TAMPA, Florida — Fighting simmering frustration in their ranks over ISIS advances in Iraq and Syria, top U.S. special operations commanders say they are building forces for a multi-generational fight—not a war that will be won in the next few years.
“We recognize this is a longterm prospect,” said Gen. Joseph Votel, the overall leader of U.S. Special Operations Command, in remarks to The Daily Beast during a special operations forum in Tampa. “We’re patient.”
“We talk about it being a 15-year struggle,” added Lt. Gen. Bradley Heithold, who heads the Air Force Special Operations Command, said describing the fight.
But many special operations officers and troops both in Tampa and Washington don’t want to wait that long to take the fight to ISIS. They were eager to talk about their aggravation over fighting by remote in Iraq and Syria: having to advise Iraqis, Kurdish Peshmerga, and rebel Syrian fighters from afar instead of joining them in battle.
“We are doing everything through cellphones… It’s hard to do much when you can’t go outside the wire,” said one special operator, using the military jargon for the perimeter of a base.
They blame the hands-off approach on an Obama administration unwilling to risk even small numbers of American lives in battle, burned by the fallout of the loss of four Americans in Benghazi, Libya, and intent on preserving the legacy of President Barack Obama’s troop drawdowns in Iraq and Afghanistan.
“You can’t say ‘We’re with you every step of the way, except when you are going on combat operations,’” said a former senior special operations official briefed on the ISIS campaign.
He and many other officers, current and former, at the conference believe both Mosul and Ramadi could have withstood the assault of the so-called Islamic State, also known as ISIS, if a small number of U.S. military advisers had been working with Iraqi forces at the front lines.
They spoke on condition of anonymity because they were not authorized to publicly discuss the debates over war strategy.
“They know as long as there are Americans with them, that if they get in trouble, there is intelligence,” and medical evacuation, the former senior official said. “They don’t have faith in their own chain of command to do it, so rather than being captured and slaughtered by ISIS, they’ll break and run.”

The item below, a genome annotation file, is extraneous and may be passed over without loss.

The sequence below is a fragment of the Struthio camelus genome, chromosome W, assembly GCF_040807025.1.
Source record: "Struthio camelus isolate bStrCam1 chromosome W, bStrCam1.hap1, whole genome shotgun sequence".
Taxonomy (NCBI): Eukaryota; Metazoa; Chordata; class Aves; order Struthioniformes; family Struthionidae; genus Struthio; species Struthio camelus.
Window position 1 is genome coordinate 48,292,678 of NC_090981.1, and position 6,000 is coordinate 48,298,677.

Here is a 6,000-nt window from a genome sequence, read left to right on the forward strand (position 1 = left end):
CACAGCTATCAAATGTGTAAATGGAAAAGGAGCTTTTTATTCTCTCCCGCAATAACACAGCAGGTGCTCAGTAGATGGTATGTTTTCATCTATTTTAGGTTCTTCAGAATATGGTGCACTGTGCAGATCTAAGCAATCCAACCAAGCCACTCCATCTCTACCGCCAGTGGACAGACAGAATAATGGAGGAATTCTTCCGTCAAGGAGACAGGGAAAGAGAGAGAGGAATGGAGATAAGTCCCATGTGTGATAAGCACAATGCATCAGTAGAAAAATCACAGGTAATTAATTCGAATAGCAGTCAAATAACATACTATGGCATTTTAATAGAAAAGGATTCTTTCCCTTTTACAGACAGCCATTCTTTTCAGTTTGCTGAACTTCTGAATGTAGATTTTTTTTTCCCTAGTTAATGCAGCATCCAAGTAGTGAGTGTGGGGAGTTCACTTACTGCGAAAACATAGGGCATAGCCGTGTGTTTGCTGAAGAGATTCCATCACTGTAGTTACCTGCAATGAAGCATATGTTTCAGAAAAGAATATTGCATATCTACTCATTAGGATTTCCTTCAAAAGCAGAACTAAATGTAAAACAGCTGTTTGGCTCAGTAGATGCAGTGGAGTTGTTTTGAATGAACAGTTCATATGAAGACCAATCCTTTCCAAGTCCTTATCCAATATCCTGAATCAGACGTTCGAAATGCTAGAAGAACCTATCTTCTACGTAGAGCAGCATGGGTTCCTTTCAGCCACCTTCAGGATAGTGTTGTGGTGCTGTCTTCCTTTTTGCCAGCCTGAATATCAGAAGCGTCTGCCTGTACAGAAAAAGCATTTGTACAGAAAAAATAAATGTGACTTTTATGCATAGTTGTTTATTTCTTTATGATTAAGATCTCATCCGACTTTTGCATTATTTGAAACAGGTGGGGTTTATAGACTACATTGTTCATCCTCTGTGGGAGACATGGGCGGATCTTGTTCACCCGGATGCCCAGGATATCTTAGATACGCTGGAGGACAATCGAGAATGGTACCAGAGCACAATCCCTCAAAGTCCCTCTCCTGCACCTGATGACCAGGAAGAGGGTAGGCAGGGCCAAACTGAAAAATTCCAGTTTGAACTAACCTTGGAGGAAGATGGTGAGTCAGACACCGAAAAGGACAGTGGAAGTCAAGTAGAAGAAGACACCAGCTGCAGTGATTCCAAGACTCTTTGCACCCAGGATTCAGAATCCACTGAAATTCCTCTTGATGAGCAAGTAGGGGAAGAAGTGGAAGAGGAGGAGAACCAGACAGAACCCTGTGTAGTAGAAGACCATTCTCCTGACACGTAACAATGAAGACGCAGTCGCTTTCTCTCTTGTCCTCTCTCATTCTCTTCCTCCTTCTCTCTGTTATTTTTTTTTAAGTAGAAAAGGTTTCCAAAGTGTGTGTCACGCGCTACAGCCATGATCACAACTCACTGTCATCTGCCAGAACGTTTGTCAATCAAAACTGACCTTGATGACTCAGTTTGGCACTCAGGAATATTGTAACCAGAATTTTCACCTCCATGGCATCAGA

Another former senior special operations officer said this is the normal tension that occurs every few years between America’s political leadership that weighs the public’s reaction to U.S. casualties, and a group of professional risk-takers who want to fight alongside those they’ve trained to fight.
“It’s a generational thing,” said the officer, who said U.S. forces were similarly frustrated when training Nicaraguan forces in the 1980s. “Every few years, there is a place where the U.S. administration won’t let U.S. forces accompany those they’ve trained,” the officer said. “This younger generation has to get over it.”
U.S. Central Command’s program to train Syrian rebels—a special operations mission—has been delayed partly by congressional funding delays, and partly because it’s been difficult to find trustworthy candidates without being inside Syria, according to current and former U.S. officials involved in the process.
Votel said he hadn’t heard that vetting was a problem, nor had he heard frustrations expressed over the pace of the fight.
But faced with the necessity of having to fight by remote, the special operations commanders asked industry members present at the National Defense Industry Association conference to find new ways for the Americans to communicate remotely with foreign partners in the field—a necessity in places like Syria, where U.S. troops rely on Kurdish and other foreign partners to relay intelligence and targeting information by cellphones that can be hacked or intercepted.
The head of the Navy SEALs, Rear Adm. Brian Losey, said the nature of the fight is changing who they’re recruiting, with SEALs needing to raid one day, and work with dipomats, intelligence officers, and foreign officials the next.
“We’ve started to put more value on intellect,” Losey said, with almost half the incoming enlisted SEALs in the past two years having college degrees.
Frequently working in small, far-flung teams, “they are representing America all by themselves,” he said.
While some of the special operations commanders at the conference privately voiced concern over ISIS’s recent advances, they all said this will be a decades-long war that requires a lot more than U.S. military firepower to win.
“In this struggle, you don’t kill your way to victory,” added Heithold. “You do have to put pressure on the leadership in order to affect them. But it is not in itself the answer.”
“That’s why we talk about it being a 15-year struggle,” he said.
“We can continue to mow the grass and try to take ’em out, but it’s not a winning strategy,” added Lt. Gen. Charles Cleveland, the head of U.S. Army Special Operations Command. “We’re going to have to start thinking of root causes,” like instability or economic deprivation—something that the military can only really contribute to by training local forces, leaving the rest to other branches of government.
“We have to try to set the conditions so that 8-year-old today doesn’t become the jihadi in 10 years… or even less than that,” he said.